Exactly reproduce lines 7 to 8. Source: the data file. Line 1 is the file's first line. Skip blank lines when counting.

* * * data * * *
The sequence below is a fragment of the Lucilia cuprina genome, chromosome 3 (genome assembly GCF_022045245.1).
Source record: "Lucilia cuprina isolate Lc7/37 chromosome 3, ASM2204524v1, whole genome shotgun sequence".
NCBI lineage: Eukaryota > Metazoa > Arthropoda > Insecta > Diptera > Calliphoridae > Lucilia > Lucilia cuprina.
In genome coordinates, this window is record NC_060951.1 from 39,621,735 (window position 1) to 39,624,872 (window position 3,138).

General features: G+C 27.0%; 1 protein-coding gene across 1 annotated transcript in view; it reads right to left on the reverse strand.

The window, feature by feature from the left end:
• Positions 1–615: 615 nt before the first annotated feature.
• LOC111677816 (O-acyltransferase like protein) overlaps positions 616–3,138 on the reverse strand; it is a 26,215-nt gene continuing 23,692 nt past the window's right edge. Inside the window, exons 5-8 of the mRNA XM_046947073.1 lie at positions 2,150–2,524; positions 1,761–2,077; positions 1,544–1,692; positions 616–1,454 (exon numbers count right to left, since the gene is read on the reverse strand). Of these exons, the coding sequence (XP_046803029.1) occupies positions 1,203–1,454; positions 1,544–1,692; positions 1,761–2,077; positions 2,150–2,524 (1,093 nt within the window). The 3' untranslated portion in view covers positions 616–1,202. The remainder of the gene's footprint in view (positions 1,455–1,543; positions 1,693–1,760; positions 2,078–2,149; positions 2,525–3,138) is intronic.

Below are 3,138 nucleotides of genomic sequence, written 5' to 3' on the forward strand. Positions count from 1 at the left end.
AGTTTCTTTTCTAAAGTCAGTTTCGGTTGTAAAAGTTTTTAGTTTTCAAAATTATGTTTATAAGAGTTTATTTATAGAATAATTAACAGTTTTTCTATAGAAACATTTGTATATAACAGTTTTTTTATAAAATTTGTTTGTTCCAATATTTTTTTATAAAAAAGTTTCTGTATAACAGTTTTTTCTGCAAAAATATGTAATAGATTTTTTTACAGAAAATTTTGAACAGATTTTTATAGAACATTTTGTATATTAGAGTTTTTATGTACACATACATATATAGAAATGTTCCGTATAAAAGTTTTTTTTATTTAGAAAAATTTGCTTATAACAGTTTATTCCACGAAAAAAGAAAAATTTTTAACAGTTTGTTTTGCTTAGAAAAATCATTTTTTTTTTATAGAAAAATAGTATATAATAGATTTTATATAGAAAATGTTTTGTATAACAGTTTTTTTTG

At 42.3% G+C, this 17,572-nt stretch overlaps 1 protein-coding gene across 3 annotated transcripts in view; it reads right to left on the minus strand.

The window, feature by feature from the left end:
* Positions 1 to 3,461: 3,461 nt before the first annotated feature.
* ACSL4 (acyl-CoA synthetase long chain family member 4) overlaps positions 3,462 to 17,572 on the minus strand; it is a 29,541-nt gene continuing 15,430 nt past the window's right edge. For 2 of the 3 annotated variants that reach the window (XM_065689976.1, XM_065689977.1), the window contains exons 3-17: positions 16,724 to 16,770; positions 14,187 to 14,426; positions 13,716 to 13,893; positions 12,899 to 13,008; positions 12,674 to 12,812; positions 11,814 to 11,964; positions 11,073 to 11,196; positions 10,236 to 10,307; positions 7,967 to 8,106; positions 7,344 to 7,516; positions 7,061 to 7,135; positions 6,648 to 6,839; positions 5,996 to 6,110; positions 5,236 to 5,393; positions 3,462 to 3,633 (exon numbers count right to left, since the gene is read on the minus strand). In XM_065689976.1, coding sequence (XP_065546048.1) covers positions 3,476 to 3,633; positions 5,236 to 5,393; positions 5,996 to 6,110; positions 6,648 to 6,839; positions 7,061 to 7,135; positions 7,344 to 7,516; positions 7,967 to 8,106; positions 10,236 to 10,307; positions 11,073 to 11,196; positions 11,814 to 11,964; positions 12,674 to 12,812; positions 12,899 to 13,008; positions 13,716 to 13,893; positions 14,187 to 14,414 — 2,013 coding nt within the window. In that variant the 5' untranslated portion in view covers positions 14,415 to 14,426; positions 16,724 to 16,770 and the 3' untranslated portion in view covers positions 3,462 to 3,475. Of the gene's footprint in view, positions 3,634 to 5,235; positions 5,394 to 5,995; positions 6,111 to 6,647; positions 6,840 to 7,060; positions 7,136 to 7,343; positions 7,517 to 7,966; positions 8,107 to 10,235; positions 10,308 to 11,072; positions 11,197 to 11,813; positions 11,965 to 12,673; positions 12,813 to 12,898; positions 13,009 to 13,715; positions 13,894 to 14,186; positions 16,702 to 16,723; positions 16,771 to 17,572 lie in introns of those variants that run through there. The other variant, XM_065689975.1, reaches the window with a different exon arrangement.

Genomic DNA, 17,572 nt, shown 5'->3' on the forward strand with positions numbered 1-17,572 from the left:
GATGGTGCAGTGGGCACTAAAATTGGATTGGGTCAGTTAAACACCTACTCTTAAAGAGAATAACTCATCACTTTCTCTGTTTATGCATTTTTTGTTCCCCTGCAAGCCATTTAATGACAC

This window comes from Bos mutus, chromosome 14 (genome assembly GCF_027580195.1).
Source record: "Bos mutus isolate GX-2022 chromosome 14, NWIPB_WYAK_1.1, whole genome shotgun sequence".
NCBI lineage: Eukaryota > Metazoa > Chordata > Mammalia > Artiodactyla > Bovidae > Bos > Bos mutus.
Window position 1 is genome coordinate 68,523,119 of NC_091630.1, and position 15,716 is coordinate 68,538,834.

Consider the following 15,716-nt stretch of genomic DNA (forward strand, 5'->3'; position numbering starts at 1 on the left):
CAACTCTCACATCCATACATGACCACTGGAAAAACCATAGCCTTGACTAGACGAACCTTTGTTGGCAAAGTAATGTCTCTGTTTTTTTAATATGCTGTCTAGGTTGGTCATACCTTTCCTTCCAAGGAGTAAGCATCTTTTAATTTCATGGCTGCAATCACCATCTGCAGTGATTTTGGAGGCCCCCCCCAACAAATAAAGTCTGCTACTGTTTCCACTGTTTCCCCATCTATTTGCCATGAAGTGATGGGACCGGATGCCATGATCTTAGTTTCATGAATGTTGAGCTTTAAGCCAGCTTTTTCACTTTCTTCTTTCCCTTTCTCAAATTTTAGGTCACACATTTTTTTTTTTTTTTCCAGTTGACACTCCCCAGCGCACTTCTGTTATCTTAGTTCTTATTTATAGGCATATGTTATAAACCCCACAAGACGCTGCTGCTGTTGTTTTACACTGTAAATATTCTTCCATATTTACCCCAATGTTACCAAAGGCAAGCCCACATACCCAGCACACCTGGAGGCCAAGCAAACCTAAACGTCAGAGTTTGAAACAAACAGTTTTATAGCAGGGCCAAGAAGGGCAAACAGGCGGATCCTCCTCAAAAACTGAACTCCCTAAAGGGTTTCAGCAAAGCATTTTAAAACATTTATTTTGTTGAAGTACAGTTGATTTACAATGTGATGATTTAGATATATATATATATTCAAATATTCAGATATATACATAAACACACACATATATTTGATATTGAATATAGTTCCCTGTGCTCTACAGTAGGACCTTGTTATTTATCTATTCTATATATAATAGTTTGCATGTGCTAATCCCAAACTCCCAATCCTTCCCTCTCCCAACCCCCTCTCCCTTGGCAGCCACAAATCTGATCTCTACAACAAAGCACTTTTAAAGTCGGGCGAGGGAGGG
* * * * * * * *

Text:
• Positions 1–615: 615 nt before the first annotated feature.
• LOC111677816 (O-acyltransferase like protein) overlaps positions 616–3,138 on the reverse strand; it is a 26,215-nt gene continuing 23,692 nt past the window's right edge. Inside the window, exons 5-8 of the mRNA XM_046947073.1 lie at positions 2,150–2,524; positions 1,761–2,077; positions 1,544–1,692; positions 616–1,454 (exon numbers count right to left, since the gene is read on the reverse strand). Of these exons, the coding sequence (XP_046803029.1) occupies positions 1,203–1,454; positions 1,544–1,692; positions 1,761–2,077; positions 2,150–2,524 (1,093 nt within the window). The 3' untranslated portion in view covers positions 616–1,202. The remainder of the gene's footprint in view (positions 1,455–1,543; positions 1,693–1,760; positions 2,078–2,149; positions 2,525–3,138) is intronic.